It turned out a couple of weeks ago that I could actually see every competition someone had entered on HFP via Gleam. I never even knew we had this data and certainly had no interest in using it for anything. We are now wiping it. It doesn’t change anything.

        • @Rob, it’s fine being on a list that wasn’t being used. But data that is not being used ican be forgotten and could potentially get abused by hackers etc in due course, who then may sell it on, so whilst not getting anything from them, and now unsubscribing makes no apparent difference NOW, it could have some difference in due course.

          There are some good things coming from GDPR – forcing people to clear up data is good – but I think the implementation requirements leave a lot to be desired. Also It’s a bit counter intuitive. On a website I help run, we’ve had to create more data to record WHO we’ve sent a GDPR e-mail to now, and it’s just a massive headache generally, taking up a week of my life!

          I bet mailchimp are rolling around laughing in the piles of cash they’re getting from all these GDPR e-mails going out!

        • Callum says:

          Of course it changes things. That’s less junk emails I get (yes I already unsubscribe from most of them, but some don’t work and some are obstructionist – Etihad being one relevant to this site) and my data is now less vulnerable to theft.

          My data has already been exposed through hacks on multiple companies, minimising the risk of that happening again isn’t a bad thing in my book.

    • MailChimp does indeed have all of that data and uses double opt-in.

      As you would know, it would actually have been illegal for me to email subscribers to ask them to reconfirm, because they only agreed to receive articles from us and not general administrative information. Almost every GDPR email you have had in recent deals is in breach of the original terms under which you agreed to be on their list, amusingly.

      The main upside so far it seems is that My Waitrose has been forced to allow me to opt out their (almost daily) emails without forcefully cancelling my account 🙂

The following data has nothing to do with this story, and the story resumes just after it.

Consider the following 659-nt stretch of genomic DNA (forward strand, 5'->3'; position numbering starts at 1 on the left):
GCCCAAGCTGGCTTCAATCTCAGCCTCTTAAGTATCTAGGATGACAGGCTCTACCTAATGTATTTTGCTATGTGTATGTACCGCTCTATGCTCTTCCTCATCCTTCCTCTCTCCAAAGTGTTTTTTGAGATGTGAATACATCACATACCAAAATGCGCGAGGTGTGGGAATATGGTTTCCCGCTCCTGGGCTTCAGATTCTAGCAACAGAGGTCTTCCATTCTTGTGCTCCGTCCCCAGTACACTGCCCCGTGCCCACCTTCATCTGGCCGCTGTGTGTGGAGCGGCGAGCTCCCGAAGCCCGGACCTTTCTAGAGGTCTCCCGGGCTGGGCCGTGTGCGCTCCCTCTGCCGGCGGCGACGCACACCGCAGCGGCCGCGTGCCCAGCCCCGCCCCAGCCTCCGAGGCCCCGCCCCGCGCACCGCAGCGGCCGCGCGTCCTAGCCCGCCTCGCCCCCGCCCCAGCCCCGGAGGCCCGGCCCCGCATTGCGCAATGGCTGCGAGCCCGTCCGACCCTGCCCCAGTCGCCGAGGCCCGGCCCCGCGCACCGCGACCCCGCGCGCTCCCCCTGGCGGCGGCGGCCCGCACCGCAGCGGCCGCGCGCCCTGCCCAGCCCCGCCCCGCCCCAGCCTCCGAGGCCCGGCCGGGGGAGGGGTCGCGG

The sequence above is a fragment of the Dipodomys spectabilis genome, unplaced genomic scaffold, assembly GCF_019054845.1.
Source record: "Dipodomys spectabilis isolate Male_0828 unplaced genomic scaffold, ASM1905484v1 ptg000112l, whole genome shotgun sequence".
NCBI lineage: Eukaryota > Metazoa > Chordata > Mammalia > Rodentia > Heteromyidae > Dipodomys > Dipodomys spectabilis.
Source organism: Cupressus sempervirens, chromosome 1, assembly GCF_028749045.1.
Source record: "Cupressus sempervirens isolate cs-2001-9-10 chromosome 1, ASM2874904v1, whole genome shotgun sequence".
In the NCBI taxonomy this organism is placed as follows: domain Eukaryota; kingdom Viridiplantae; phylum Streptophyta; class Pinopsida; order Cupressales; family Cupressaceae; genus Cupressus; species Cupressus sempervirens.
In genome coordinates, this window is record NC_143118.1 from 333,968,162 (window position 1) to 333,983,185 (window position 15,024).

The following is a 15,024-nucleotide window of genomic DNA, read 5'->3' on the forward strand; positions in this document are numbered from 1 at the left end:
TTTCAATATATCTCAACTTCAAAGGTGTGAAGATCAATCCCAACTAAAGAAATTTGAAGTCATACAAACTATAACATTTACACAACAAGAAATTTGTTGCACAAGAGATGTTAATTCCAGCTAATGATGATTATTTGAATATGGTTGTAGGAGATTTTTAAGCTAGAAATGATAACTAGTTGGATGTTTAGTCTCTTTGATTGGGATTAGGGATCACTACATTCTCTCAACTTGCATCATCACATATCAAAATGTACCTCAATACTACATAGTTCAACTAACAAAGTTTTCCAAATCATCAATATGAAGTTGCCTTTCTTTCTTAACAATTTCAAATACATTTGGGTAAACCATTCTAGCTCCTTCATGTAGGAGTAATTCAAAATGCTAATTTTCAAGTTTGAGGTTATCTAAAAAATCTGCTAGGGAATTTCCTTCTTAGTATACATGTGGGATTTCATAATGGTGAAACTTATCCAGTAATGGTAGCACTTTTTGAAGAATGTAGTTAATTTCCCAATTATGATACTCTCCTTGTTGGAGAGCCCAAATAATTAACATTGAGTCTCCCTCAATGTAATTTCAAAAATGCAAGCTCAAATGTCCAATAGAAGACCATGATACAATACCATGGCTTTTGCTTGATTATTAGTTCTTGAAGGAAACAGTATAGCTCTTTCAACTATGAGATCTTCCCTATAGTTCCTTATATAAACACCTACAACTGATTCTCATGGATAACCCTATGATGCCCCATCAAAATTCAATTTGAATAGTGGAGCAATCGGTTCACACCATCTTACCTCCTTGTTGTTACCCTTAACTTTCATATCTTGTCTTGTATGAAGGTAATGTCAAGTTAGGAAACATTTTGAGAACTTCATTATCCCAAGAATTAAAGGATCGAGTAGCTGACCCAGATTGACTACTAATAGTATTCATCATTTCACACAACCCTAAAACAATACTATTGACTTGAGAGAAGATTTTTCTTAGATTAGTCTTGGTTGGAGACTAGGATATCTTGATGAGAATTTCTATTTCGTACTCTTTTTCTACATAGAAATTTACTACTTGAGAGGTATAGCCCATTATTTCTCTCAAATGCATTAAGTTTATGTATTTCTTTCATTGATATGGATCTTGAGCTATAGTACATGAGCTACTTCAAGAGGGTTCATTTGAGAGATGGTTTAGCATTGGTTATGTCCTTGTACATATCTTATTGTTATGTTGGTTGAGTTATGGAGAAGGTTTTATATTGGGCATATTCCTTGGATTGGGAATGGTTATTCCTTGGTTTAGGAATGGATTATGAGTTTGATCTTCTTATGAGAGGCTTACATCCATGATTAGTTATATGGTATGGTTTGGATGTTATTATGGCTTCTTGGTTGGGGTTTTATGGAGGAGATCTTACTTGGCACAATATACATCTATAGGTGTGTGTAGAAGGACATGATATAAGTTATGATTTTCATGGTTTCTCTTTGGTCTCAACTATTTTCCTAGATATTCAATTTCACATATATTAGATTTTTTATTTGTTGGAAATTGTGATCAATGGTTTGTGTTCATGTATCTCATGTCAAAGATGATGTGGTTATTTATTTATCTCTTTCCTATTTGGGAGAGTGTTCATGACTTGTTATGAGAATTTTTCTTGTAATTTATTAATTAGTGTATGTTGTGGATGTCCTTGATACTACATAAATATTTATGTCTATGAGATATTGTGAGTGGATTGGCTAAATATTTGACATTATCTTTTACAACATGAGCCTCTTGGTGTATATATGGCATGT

• Not technically illegal. You are allowed to contact people who you have an active relationship with.. e.g. signed up or logged in or commented on the site etc within a reasonable time period.

      • James Smith says:

        Consent is one of the 6 lawful principles you can rely upon for processing data. It’s reasonable to say that you have a legitimate interest in running such a blog to email administrative tasks.

      • Lady Londonh says:

        ? Mywaitrose has had a comms section for a while that allows you to opt out of their comma. Their emails were driving me nuts too but that is how I got them to stop a while back and kept my account.

    • Andrew says:

      There is indeed a lot of confusion out there, but there always has been.

      Don’t forget to add agency law into the mix too, it might date back to the 1870s but it’s still very relevant today. The ICO has twice found in my favour when a company has shrugged its shoulders and blamed a third party marketing company. A company is responsible for the actions of its agents.

  6. Aliks says:

    The pain point will come when a company is asked to show exactly what information they have on a named individual. If that info doesnt show evidence of informed consent then there could be a problem.
    I suspect it will all be worked out in case law over the next year or so.

  7. Good work on providing a clear statement around what HFP is doing on GDPR. Rob. As a privacy consultant, GDPR has been responsible for most of my flights over the last year!

  8. OT on the first part of an ex Oslo Qatar trip to Australia. Glad we picked the Radisson at the airport as we have woken up to discover my (numpty) husband has taken the wrong bag from the carousel last night. I’m sat in arrivals with a coffee while they take him through to look for it. Fingers crossed ….

    • We had this in Cape Town only it was our bag which was taken by someone else….I hope whoever it was whose bag you took has been reunited with their stuff! The bloke in Cape Town had the temerity to say “‘I’ve been inconvenienced too!” The marvellous woman at lost luggage put him wise. Saying that I hope it’s all sorted and it doesn’t disrupt your trip.

  9. How’s Sheremetyevo since the redevelopment? Aeroexpress makes choice of airports much of a muchness from a convenience perspective but DME was usually more pleasant airside.

    Is the new route expected to have the long-haul Business Class layout?

  10. David says:

    OT: JAL Redemptions

    I am looking to use avios on JAL given the great value it provides.

    However, I am having an issue with finding flights to redeem on through BA. When searching for certain routes I can find flights (TYO-PEK), however on much more common routes (TYO-KIX/ITM) there are none showing.